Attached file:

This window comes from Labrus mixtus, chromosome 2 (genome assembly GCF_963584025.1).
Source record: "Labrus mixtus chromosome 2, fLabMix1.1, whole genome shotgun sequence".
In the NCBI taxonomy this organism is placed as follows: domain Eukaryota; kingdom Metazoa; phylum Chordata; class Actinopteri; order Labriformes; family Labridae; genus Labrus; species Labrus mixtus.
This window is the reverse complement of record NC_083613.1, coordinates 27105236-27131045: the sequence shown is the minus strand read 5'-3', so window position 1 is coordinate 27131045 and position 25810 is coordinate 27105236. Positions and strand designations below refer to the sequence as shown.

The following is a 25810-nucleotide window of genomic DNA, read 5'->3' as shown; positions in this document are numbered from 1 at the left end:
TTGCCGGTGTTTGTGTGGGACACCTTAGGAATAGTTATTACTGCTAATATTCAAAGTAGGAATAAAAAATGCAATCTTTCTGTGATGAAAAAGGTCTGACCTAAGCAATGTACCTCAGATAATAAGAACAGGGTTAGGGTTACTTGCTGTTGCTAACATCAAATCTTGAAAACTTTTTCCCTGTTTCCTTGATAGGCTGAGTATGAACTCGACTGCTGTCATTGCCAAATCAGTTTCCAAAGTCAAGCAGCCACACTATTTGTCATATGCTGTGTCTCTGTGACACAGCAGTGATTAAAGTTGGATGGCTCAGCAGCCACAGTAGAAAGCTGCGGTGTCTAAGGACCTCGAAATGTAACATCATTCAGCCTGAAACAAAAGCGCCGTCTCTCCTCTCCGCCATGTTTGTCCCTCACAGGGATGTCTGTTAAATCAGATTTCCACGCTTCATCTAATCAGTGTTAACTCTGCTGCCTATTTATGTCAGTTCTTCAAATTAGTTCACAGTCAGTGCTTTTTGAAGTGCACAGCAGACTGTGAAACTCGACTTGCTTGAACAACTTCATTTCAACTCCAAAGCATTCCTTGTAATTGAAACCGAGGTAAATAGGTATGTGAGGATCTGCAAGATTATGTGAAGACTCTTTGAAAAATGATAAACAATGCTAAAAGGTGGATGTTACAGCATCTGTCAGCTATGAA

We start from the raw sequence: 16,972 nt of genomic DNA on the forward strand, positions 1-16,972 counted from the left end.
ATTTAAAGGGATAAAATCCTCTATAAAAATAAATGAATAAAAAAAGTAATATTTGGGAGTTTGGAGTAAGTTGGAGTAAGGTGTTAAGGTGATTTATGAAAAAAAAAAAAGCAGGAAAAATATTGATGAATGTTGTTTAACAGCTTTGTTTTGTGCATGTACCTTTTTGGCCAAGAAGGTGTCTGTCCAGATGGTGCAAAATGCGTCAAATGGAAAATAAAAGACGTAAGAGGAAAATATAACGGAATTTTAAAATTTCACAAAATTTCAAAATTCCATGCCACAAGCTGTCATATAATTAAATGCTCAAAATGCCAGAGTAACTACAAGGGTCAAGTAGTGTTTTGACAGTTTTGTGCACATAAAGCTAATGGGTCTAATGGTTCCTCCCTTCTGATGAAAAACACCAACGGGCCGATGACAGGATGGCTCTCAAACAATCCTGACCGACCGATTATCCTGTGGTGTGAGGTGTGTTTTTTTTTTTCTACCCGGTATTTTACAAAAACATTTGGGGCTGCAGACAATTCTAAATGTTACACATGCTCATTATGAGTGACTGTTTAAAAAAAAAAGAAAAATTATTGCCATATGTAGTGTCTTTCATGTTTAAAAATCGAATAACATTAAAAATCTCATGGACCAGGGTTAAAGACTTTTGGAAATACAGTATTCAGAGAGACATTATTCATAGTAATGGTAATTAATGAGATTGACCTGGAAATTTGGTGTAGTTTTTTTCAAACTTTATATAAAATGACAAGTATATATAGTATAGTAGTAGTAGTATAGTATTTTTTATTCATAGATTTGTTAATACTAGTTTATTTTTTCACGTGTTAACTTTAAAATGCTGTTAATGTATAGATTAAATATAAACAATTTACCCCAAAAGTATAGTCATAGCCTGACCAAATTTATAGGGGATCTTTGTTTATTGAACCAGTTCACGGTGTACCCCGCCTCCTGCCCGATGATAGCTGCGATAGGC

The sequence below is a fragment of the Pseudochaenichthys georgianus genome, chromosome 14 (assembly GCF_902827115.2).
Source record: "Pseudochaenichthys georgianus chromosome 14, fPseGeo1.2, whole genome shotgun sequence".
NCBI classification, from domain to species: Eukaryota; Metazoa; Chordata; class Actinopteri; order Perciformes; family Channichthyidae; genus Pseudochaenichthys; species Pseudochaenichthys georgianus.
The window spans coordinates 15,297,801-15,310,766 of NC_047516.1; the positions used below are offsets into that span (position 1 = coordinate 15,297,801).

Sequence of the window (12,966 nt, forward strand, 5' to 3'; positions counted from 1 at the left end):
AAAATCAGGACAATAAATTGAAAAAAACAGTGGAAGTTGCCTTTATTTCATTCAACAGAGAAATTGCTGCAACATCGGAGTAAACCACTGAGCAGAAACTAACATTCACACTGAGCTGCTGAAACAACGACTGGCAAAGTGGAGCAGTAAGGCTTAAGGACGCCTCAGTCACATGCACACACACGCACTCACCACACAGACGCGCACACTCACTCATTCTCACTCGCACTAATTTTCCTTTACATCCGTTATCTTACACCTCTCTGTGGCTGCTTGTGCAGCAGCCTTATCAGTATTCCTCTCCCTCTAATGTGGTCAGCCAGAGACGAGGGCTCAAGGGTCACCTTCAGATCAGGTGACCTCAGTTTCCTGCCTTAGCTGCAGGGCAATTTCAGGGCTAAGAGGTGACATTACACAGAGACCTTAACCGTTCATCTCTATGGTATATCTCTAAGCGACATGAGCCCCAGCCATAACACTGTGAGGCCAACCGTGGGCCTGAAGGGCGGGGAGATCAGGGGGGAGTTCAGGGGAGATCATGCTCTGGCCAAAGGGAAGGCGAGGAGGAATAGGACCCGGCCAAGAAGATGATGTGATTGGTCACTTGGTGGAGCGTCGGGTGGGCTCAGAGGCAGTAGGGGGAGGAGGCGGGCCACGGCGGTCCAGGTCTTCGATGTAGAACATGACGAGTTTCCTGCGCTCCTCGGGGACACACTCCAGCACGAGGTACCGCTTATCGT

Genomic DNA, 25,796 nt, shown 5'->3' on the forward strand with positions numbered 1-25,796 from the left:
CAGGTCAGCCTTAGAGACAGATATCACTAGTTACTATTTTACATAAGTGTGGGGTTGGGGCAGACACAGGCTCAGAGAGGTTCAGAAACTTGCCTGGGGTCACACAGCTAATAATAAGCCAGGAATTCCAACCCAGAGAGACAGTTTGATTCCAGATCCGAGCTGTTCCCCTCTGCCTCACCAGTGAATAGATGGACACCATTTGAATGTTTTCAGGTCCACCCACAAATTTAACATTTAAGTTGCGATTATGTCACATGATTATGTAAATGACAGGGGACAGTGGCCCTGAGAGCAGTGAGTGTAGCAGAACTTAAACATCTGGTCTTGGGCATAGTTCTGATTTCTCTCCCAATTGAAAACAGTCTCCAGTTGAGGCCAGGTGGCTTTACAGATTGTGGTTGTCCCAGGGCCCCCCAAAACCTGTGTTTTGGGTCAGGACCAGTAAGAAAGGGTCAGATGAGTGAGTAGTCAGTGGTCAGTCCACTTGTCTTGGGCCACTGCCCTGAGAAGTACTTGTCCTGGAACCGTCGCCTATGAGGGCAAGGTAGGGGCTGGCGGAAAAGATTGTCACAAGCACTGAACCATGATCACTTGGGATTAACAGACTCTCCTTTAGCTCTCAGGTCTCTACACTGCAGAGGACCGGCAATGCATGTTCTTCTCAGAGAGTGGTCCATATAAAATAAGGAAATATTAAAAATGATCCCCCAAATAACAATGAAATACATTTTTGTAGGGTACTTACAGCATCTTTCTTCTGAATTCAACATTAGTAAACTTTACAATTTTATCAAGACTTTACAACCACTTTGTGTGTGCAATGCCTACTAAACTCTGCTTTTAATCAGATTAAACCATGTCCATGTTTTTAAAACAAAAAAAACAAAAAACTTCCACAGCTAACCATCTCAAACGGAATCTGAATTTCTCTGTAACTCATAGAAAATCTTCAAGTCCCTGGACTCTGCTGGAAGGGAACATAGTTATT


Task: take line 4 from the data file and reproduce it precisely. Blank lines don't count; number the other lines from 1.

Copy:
This window is the reverse complement of record NC_083613.1, coordinates 27105236-27131045: the sequence shown is the minus strand read 5'-3', so window position 1 is coordinate 27131045 and position 25810 is coordinate 27105236. Positions and strand designations below refer to the sequence as shown.